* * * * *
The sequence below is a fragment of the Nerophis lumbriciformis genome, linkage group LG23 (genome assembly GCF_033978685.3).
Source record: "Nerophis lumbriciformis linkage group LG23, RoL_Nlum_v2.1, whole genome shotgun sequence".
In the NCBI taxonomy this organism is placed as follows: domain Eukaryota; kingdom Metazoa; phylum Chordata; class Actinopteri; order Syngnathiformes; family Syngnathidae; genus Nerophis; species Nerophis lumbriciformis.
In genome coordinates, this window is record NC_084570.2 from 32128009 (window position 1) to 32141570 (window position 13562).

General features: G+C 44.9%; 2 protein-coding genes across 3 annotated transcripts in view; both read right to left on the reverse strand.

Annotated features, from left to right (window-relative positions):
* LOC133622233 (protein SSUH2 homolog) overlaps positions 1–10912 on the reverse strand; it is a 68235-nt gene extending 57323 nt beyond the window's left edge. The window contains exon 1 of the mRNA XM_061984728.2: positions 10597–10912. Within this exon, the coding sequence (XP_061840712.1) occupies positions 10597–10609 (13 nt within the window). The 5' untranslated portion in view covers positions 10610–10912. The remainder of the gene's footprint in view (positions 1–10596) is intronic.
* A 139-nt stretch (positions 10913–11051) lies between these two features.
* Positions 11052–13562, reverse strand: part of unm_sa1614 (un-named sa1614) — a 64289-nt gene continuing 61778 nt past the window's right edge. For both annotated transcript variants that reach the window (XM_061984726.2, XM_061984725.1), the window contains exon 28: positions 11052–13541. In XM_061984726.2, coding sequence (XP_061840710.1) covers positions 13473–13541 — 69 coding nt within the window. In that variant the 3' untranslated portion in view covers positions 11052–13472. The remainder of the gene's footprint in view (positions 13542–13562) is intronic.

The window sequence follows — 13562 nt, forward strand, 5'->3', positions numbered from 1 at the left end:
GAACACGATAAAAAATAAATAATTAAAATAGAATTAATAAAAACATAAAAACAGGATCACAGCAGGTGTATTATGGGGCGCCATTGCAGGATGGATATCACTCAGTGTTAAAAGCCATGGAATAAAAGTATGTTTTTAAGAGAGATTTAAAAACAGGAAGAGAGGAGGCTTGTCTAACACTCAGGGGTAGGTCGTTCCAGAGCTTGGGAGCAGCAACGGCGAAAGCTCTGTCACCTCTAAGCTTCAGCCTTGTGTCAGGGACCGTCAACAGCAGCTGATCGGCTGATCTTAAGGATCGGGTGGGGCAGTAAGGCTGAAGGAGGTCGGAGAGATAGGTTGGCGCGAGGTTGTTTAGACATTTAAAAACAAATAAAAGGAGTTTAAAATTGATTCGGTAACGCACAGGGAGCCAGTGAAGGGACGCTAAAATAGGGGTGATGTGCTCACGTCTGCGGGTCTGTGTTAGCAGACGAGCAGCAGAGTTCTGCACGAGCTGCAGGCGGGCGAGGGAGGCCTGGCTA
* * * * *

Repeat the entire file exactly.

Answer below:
The sequence below is a fragment of the Nerophis lumbriciformis genome, linkage group LG23 (genome assembly GCF_033978685.3).
Source record: "Nerophis lumbriciformis linkage group LG23, RoL_Nlum_v2.1, whole genome shotgun sequence".
In the NCBI taxonomy this organism is placed as follows: domain Eukaryota; kingdom Metazoa; phylum Chordata; class Actinopteri; order Syngnathiformes; family Syngnathidae; genus Nerophis; species Nerophis lumbriciformis.
In genome coordinates, this window is record NC_084570.2 from 32128009 (window position 1) to 32141570 (window position 13562).

General features: G+C 44.9%; 2 protein-coding genes across 3 annotated transcripts in view; both read right to left on the reverse strand.

Annotated features, from left to right (window-relative positions):
* LOC133622233 (protein SSUH2 homolog) overlaps positions 1–10912 on the reverse strand; it is a 68235-nt gene extending 57323 nt beyond the window's left edge. The window contains exon 1 of the mRNA XM_061984728.2: positions 10597–10912. Within this exon, the coding sequence (XP_061840712.1) occupies positions 10597–10609 (13 nt within the window). The 5' untranslated portion in view covers positions 10610–10912. The remainder of the gene's footprint in view (positions 1–10596) is intronic.
* A 139-nt stretch (positions 10913–11051) lies between these two features.
* Positions 11052–13562, reverse strand: part of unm_sa1614 (un-named sa1614) — a 64289-nt gene continuing 61778 nt past the window's right edge. For both annotated transcript variants that reach the window (XM_061984726.2, XM_061984725.1), the window contains exon 28: positions 11052–13541. In XM_061984726.2, coding sequence (XP_061840710.1) covers positions 13473–13541 — 69 coding nt within the window. In that variant the 3' untranslated portion in view covers positions 11052–13472. The remainder of the gene's footprint in view (positions 13542–13562) is intronic.

The window sequence follows — 13562 nt, forward strand, 5'->3', positions numbered from 1 at the left end:
GAACACGATAAAAAATAAATAATTAAAATAGAATTAATAAAAACATAAAAACAGGATCACAGCAGGTGTATTATGGGGCGCCATTGCAGGATGGATATCACTCAGTGTTAAAAGCCATGGAATAAAAGTATGTTTTTAAGAGAGATTTAAAAACAGGAAGAGAGGAGGCTTGTCTAACACTCAGGGGTAGGTCGTTCCAGAGCTTGGGAGCAGCAACGGCGAAAGCTCTGTCACCTCTAAGCTTCAGCCTTGTGTCAGGGACCGTCAACAGCAGCTGATCGGCTGATCTTAAGGATCGGGTGGGGCAGTAAGGCTGAAGGAGGTCGGAGAGATAGGTTGGCGCGAGGTTGTTTAGACATTTAAAAACAAATAAAAGGAGTTTAAAATTGATTCGGTAACGCACAGGGAGCCAGTGAAGGGACGCTAAAATAGGGGTGATGTGCTCACGTCTGCGGGTCTGTGTTAGCAGACGAGCAGCAGAGTTCTGCACGAGCTGCAGGCGGGCGAGGGAGGCCTGGCTA